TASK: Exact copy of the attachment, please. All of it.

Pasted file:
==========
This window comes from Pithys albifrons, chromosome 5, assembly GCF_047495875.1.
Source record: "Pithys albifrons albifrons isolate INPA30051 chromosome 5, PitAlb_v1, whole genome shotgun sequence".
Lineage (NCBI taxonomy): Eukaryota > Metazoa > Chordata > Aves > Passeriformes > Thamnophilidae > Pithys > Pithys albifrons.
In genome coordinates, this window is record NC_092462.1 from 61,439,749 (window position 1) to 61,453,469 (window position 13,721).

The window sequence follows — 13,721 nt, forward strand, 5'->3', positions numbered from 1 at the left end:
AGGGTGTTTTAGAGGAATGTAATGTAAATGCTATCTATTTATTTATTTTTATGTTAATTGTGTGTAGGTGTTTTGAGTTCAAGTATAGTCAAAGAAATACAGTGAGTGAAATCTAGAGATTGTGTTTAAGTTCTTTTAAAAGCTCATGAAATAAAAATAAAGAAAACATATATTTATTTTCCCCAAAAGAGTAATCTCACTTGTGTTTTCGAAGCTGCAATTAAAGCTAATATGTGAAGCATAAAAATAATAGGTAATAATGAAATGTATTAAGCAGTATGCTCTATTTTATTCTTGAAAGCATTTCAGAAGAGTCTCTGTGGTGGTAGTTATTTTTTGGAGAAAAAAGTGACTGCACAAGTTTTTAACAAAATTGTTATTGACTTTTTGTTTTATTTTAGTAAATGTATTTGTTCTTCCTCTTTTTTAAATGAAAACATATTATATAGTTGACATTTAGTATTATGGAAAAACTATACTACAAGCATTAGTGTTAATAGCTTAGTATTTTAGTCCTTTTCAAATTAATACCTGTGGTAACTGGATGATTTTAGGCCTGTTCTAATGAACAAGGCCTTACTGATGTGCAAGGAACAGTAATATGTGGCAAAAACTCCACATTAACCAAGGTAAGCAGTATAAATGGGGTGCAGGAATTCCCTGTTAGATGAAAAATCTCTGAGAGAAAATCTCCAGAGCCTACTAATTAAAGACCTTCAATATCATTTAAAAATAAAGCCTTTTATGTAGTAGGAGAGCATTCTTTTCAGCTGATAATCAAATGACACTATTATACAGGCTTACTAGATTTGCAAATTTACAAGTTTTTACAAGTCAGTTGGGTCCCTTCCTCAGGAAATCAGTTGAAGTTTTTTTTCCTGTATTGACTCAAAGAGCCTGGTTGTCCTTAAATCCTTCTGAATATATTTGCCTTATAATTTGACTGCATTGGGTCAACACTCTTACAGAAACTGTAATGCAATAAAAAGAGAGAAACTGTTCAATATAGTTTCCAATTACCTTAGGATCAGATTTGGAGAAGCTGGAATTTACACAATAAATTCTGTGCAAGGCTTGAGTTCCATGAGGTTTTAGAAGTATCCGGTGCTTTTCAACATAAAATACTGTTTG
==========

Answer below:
This window comes from Pithys albifrons, chromosome 5, assembly GCF_047495875.1.
Source record: "Pithys albifrons albifrons isolate INPA30051 chromosome 5, PitAlb_v1, whole genome shotgun sequence".
Lineage (NCBI taxonomy): Eukaryota > Metazoa > Chordata > Aves > Passeriformes > Thamnophilidae > Pithys > Pithys albifrons.
In genome coordinates, this window is record NC_092462.1 from 61,439,749 (window position 1) to 61,453,469 (window position 13,721).

The window sequence follows — 13,721 nt, forward strand, 5'->3', positions numbered from 1 at the left end:
AGGGTGTTTTAGAGGAATGTAATGTAAATGCTATCTATTTATTTATTTTTATGTTAATTGTGTGTAGGTGTTTTGAGTTCAAGTATAGTCAAAGAAATACAGTGAGTGAAATCTAGAGATTGTGTTTAAGTTCTTTTAAAAGCTCATGAAATAAAAATAAAGAAAACATATATTTATTTTCCCCAAAAGAGTAATCTCACTTGTGTTTTCGAAGCTGCAATTAAAGCTAATATGTGAAGCATAAAAATAATAGGTAATAATGAAATGTATTAAGCAGTATGCTCTATTTTATTCTTGAAAGCATTTCAGAAGAGTCTCTGTGGTGGTAGTTATTTTTTGGAGAAAAAAGTGACTGCACAAGTTTTTAACAAAATTGTTATTGACTTTTTGTTTTATTTTAGTAAATGTATTTGTTCTTCCTCTTTTTTAAATGAAAACATATTATATAGTTGACATTTAGTATTATGGAAAAACTATACTACAAGCATTAGTGTTAATAGCTTAGTATTTTAGTCCTTTTCAAATTAATACCTGTGGTAACTGGATGATTTTAGGCCTGTTCTAATGAACAAGGCCTTACTGATGTGCAAGGAACAGTAATATGTGGCAAAAACTCCACATTAACCAAGGTAAGCAGTATAAATGGGGTGCAGGAATTCCCTGTTAGATGAAAAATCTCTGAGAGAAAATCTCCAGAGCCTACTAATTAAAGACCTTCAATATCATTTAAAAATAAAGCCTTTTATGTAGTAGGAGAGCATTCTTTTCAGCTGATAATCAAATGACACTATTATACAGGCTTACTAGATTTGCAAATTTACAAGTTTTTACAAGTCAGTTGGGTCCCTTCCTCAGGAAATCAGTTGAAGTTTTTTTTCCTGTATTGACTCAAAGAGCCTGGTTGTCCTTAAATCCTTCTGAATATATTTGCCTTATAATTTGACTGCATTGGGTCAACACTCTTACAGAAACTGTAATGCAATAAAAAGAGAGAAACTGTTCAATATAGTTTCCAATTACCTTAGGATCAGATTTGGAGAAGCTGGAATTTACACAATAAATTCTGTGCAAGGCTTGAGTTCCATGAGGTTTTAGAAGTATCCGGTGCTTTTCAACATAAAATACTGTTTG